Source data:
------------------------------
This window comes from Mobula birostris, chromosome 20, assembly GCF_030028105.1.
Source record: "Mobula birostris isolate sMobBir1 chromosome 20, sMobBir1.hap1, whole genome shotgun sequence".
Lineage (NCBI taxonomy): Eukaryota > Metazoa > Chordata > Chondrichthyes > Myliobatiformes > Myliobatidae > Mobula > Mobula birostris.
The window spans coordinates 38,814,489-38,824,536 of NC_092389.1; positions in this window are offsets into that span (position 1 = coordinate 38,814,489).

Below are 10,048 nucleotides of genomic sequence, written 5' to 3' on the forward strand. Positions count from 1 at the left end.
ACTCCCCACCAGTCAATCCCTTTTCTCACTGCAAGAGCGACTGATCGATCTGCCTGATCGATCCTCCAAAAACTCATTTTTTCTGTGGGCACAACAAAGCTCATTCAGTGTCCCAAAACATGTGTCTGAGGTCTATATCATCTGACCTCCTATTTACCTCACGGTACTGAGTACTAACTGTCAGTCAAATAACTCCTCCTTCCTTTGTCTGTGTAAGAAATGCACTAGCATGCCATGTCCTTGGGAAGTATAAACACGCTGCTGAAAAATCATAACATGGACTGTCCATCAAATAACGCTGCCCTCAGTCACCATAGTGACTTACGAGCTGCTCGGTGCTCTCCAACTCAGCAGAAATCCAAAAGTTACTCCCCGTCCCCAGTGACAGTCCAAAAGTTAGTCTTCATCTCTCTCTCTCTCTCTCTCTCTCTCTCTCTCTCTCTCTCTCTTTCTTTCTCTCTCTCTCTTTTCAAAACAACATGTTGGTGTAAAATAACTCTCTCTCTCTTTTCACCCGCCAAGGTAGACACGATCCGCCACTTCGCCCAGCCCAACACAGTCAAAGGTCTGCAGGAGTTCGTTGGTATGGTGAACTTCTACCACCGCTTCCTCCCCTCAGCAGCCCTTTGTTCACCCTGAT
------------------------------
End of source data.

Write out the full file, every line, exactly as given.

This window comes from Mobula birostris, chromosome 20, assembly GCF_030028105.1.
Source record: "Mobula birostris isolate sMobBir1 chromosome 20, sMobBir1.hap1, whole genome shotgun sequence".
Lineage (NCBI taxonomy): Eukaryota > Metazoa > Chordata > Chondrichthyes > Myliobatiformes > Myliobatidae > Mobula > Mobula birostris.
The window spans coordinates 38,814,489-38,824,536 of NC_092389.1; positions in this window are offsets into that span (position 1 = coordinate 38,814,489).

Below are 10,048 nucleotides of genomic sequence, written 5' to 3' on the forward strand. Positions count from 1 at the left end.
ACTCCCCACCAGTCAATCCCTTTTCTCACTGCAAGAGCGACTGATCGATCTGCCTGATCGATCCTCCAAAAACTCATTTTTTCTGTGGGCACAACAAAGCTCATTCAGTGTCCCAAAACATGTGTCTGAGGTCTATATCATCTGACCTCCTATTTACCTCACGGTACTGAGTACTAACTGTCAGTCAAATAACTCCTCCTTCCTTTGTCTGTGTAAGAAATGCACTAGCATGCCATGTCCTTGGGAAGTATAAACACGCTGCTGAAAAATCATAACATGGACTGTCCATCAAATAACGCTGCCCTCAGTCACCATAGTGACTTACGAGCTGCTCGGTGCTCTCCAACTCAGCAGAAATCCAAAAGTTACTCCCCGTCCCCAGTGACAGTCCAAAAGTTAGTCTTCATCTCTCTCTCTCTCTCTCTCTCTCTCTCTCTCTCTCTCTCTCTTTCTTTCTCTCTCTCTCTTTTCAAAACAACATGTTGGTGTAAAATAACTCTCTCTCTCTTTTCACCCGCCAAGGTAGACACGATCCGCCACTTCGCCCAGCCCAACACAGTCAAAGGTCTGCAGGAGTTCGTTGGTATGGTGAACTTCTACCACCGCTTCCTCCCCTCAGCAGCCCTTTGTTCACCCTGAT